narfna’s #CBR5 Review #64: Killbox by Ann Aguirre

killboxKillbox picks up right after Doubleblind, Jax’s diplomatic mission to Ithiss-Tor having succeeded. The first thing she does? Quit. She’s had enough of diplomacy. It doesn’t take long for her and the rest of the crew to find other employment, though, as the Conglomerate wants to hire March as Commander of a potential Armada. Conglomerate power is weak after decades of control by Farwan Corporation and the crime syndicate headed up by Jax’s mom — aptly named The Syndicate — along with countless other renegade smugglers and criminals — are basically crippling anyone with expectations of safe space travel or living in colonies outside the main systems. The Conglomerate needs a peace-keeping, law-enforcement Armada, and they want March to build them one out of the exact same criminals and smugglers currently causing so much devastation.

The first half of the book is mostly logistics, gathering crew (which mostly involves March persuading old mercenary buddies to join them, and then press-ganging the rest), brainstorming, and putting together the framework for the Armada, and the second half follows Jax on the Triumph as they put the Armada into action, saving colonies and ships from smugglers and raiders and slavers, and of course, the Morgut, the alien race who end up being the main source of conflict in the story. The Morgut are making more and more encroachments on peaceful territory, and it’s the Armada’s responsibility as the only peacekeeping force in their part of the galaxy to try and stop them. It soon becomes clear, however, that the Morgut attacks so far have been merely a precursor to a largescale invasion. The Morgut, for unknown reasons, have decided to abandon their homeworld and colonize/eat the parts of the galaxy mostly occupied by humanoids. Jax is right on the front of this as one of the only humans who can understand Morgut language (thanks to the brain chip she got back in Doubleblind). She also happens to be the only person who has figured out how jump through grimspace without using beacons — she can jump from one place to another without any lag time, and it almost killed her the first time she tried it. Her life is a never-ending ball of fun.

For the most part, this book was pretty good. I just had a few issues with it that somewhat marred my enjoyment (it probably didn’t help that the last book was so much fun for me, there was almost no way this one wasn’t going to be at least slightly disappointing). My biggest complaint was the relationship between Jax and March, which previous to this had already been threatening to become an annoying back and forth thing. I thought they’d taken care of their shit last book, but apparently not, as March makes the boneheaded decision to break up with Jax for the entire duration of their time in the Armada, supposedly because he can’t give her special treatment and because he needs to emotionally separate himself from her for the sake of the job. This is stupid because: a) EVERYBODY ALREADY KNEW THEY WERE DATING BEFORE THE ARMADA EVEN STARTED AND NOBODY CARED, and 2) It’s very clear from what happens after that March didn’t save himself or Jax any heartache either, in fact their separation probably made them more miserable. The worst part of this is that not only does March make this decision for idiotic reasons, but the OTHER CHARACTERS ACTUALLY AGREE WITH HIM. It bugged me.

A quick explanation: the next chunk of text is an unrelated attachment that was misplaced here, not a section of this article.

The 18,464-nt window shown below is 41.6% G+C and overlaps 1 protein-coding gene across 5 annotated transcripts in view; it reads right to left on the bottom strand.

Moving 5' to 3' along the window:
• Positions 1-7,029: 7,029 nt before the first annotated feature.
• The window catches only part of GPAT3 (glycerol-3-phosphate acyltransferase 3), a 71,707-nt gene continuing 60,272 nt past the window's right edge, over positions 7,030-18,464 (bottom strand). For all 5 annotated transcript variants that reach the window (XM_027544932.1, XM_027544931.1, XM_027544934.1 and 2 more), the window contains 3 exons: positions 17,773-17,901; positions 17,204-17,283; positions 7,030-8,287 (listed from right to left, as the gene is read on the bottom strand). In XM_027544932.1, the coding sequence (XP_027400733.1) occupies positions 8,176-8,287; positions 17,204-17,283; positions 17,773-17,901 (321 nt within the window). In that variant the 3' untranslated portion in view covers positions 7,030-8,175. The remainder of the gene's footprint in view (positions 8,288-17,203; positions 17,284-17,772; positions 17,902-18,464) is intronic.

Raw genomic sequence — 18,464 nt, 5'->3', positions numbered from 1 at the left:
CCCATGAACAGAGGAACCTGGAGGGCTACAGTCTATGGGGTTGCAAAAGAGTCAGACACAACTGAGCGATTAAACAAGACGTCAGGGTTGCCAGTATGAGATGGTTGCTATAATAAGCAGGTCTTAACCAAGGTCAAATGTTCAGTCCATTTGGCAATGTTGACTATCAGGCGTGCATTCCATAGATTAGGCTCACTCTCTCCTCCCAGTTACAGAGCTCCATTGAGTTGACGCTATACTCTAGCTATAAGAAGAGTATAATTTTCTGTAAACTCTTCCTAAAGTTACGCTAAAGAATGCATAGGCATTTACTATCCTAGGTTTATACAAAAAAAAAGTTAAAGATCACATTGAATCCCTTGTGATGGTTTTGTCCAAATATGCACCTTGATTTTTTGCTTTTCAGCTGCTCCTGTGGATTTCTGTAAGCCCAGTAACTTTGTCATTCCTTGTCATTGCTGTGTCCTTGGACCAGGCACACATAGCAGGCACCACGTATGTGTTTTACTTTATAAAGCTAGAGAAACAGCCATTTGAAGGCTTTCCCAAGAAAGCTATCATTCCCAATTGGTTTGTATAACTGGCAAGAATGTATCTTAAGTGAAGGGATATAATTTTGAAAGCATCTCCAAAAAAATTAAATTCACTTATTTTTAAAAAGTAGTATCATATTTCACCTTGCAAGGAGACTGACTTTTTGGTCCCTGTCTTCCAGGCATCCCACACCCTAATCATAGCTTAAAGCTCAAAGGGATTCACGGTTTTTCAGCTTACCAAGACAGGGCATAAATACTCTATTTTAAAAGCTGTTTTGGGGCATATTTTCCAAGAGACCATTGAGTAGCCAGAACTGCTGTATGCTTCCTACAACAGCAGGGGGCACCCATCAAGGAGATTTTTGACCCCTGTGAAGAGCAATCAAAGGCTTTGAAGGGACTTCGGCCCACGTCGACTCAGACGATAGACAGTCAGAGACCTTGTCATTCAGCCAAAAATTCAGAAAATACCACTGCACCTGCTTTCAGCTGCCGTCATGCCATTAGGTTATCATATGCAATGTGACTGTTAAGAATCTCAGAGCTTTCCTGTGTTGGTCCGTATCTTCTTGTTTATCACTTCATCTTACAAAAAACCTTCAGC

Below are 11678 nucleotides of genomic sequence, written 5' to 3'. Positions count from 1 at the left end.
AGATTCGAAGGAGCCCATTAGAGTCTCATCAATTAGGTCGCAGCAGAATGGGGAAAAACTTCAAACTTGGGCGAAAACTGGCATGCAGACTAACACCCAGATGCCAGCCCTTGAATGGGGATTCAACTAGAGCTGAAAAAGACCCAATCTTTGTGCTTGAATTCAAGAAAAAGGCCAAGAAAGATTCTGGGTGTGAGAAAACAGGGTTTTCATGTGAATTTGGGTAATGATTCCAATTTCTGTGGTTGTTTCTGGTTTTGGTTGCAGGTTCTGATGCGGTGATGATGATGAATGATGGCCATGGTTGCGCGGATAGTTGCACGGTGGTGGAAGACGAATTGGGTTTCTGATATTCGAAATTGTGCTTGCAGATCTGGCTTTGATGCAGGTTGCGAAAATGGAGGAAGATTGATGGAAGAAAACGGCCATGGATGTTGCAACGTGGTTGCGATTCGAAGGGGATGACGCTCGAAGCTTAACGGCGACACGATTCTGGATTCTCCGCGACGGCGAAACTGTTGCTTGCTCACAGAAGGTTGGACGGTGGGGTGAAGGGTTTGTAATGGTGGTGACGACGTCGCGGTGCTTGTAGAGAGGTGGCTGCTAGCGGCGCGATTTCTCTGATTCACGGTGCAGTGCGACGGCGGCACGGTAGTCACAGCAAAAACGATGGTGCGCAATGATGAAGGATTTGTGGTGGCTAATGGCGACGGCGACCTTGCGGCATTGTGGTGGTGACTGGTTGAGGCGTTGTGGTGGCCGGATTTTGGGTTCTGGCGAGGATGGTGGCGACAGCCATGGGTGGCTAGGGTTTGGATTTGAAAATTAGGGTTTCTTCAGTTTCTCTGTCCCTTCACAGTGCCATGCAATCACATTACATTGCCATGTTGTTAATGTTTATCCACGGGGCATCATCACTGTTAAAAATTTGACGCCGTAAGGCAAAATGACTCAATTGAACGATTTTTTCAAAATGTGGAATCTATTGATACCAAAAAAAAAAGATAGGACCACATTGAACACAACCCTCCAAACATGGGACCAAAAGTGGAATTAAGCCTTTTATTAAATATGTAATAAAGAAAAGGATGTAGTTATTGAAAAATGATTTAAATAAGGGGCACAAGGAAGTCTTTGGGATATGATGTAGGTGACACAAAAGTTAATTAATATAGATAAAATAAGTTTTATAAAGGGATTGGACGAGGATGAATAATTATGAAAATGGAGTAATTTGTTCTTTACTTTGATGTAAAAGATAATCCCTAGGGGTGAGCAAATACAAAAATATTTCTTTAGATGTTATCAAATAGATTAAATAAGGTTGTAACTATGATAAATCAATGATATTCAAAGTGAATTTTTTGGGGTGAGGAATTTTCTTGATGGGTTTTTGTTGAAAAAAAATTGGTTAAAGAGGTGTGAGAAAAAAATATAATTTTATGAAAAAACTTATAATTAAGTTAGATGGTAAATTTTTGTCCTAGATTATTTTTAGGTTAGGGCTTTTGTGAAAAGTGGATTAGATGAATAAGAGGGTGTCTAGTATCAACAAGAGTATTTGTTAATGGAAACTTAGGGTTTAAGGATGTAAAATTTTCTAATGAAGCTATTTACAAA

Jax herself continues to have great character growth, but her continued insistence that the nanites/chips and other experimental technology in her head makes her scary to other people are ineffective, because seriously, hello? Who wouldn’t want to have those special powers? They aren’t scared of you, Jax, they’re jealous. And secondly, because Aguirre gives us no proof that other people dislike Jax’s headware, just Jax telling us they do. The final thing that bugged me in this one is that Ramona up and sacrifices herself out of nowhere at the most crucial moment of the Morgut battle, and it plays out as extremely convenient. It would have played better if Aguirre had spent more time with Ramona and Jax’s relationship, but there was too much other stuff in the book for her to do that. Total deus ex machina. Other than that stuff, still enjoying this series, looking forward to the last two books.

And, hey, when are we going to learn March’s first name? It is bothering me so much that we don’t know. And neither does Jax! What! He’s put his penis inside of you, woman, and you supposedly love him more than anyone else in the galaxy. Learn his damn name.

[3.5 stars]